1095 Teachers Die annually, Minet Data Reveals.
According to Minet Kenya data, three teachers die every day, for a total of 1,095 deaths per year. In the previous five years, the 2020/2021 period had the most deaths (1,430), while 2015/2016 had the fewest (880).
Kakamega County has the most teachers (16,290), followed by Kitui (14,518), Bungoma (14,017), Nakuru (13,998), and Meru (13,998). (13,231).
Garissa (1,338), Lamu (1,372), Isiolo (1,415), Mandera (1,504), and Wajir (1,504) have the fewest teachers (1,613).
Over the last five years, Nairobi teachers and their dependents have made more hospital visits than their peers in any other country, according to data from their health insurance provider, Minet Kenya.
They and their spouses and children visited 911,651 times, with 36,630 of those visits resulting in inpatient admissions. There were 799,298 outpatient visits recorded.
This is despite the fact that other counties have more teachers, spouses, and children than Nairobi County, which has 6,818 residents. They have 3,925 confirmed marriages and 9,087 children.
Uasin Gishu came in second with 568,194 hospital visits, followed by Bungoma (496,899), Nakuru (476,052), and Meru (438,428).
Wajir County had the fewest visits, with 11,637, of which 1,455 resulted in admissions. Turkana County (15,259) came next, with only one admission. Isiolo (23,053), Tana River (23,299), and Mandera County were the others (26,115).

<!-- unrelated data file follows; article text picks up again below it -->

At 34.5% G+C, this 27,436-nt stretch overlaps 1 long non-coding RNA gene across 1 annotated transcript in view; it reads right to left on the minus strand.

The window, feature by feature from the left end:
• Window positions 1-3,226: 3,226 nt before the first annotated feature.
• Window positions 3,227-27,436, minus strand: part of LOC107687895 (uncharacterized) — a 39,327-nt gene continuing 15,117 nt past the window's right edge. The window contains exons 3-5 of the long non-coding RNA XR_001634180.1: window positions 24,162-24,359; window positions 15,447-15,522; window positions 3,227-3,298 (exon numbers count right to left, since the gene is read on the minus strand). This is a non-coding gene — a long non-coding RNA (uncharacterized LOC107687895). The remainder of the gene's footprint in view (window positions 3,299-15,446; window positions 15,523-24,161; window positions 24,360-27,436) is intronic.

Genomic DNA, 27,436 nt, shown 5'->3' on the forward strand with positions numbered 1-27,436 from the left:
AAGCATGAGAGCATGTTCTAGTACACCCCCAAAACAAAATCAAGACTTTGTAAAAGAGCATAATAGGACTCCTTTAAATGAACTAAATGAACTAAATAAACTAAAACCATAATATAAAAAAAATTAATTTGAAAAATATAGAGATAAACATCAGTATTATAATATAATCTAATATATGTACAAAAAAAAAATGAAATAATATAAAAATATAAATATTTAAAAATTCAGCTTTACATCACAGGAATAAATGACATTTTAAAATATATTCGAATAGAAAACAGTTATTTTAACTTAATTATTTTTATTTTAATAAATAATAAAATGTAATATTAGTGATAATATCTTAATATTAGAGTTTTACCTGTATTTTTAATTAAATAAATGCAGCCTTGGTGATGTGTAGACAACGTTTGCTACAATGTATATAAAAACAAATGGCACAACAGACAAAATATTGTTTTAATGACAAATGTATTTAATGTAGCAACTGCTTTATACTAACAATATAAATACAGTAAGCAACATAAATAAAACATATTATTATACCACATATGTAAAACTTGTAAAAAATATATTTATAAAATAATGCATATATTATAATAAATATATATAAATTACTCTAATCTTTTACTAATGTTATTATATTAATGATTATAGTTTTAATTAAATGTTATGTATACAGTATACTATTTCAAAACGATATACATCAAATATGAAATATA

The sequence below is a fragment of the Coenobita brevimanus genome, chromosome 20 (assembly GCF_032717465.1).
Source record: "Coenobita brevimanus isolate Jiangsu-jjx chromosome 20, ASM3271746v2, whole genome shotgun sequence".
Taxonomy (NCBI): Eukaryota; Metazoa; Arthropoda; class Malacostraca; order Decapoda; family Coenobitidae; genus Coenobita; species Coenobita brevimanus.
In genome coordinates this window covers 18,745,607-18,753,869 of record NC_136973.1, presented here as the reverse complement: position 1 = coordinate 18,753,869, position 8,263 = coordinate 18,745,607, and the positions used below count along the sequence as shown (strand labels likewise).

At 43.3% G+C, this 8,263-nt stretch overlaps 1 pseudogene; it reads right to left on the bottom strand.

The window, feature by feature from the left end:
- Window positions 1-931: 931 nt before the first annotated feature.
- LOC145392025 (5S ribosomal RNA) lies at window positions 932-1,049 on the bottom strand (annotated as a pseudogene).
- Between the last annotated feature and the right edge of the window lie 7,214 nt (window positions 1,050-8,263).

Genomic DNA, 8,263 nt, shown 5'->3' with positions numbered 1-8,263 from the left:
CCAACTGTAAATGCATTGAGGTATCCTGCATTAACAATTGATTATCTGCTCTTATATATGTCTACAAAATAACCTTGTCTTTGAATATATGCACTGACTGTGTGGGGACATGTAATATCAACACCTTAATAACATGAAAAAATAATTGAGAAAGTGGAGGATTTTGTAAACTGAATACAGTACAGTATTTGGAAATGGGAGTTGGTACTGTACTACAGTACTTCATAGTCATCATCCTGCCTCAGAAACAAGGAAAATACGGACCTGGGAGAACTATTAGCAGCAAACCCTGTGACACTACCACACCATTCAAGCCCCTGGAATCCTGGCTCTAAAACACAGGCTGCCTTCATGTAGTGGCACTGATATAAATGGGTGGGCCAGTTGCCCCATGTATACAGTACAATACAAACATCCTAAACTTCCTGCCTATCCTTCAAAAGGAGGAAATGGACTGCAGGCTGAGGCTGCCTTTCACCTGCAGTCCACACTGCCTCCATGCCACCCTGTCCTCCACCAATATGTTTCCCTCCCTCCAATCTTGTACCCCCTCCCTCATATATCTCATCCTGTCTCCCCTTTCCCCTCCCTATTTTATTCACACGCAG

Uasin Gishu teachers had the highest number of maternity visits (17,528). Nakuru County came in second place with 10,002. Nairobi came in third place with 9,151 people. However, the data does not show the number of babies born during the five-year period.
Turkana’s 2,689 teachers did not make any maternity visits. West Pokot (7), Elgeyo-Marakwet (10) and Nyandarua were the other counties with low maternity visits (11).
Teachers are entitled to maternity benefits ranging from Sh100,000 to Sh200,000 under the medical insurance scheme.
Outpatient coverage is limited to between Sh100,000 and Sh375,000 per job group, with inpatient coverage ranging from Sh750,000 to Sh2.5 million.
The scheme, which has been running for six years and is funded by the Teachers Service Commission (TSC), is the largest in Kenya, covering 334,531 teachers and their 734,372 dependents as of July last year.
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TSC collects more than Sh6 billion in premiums from teachers and receives an additional Sh3 billion from the government for the scheme.
The multibillion-shilling medical insurance scheme had previously come under fire after teachers complained about poor services, a lack of access, bureaucracy, and corruption.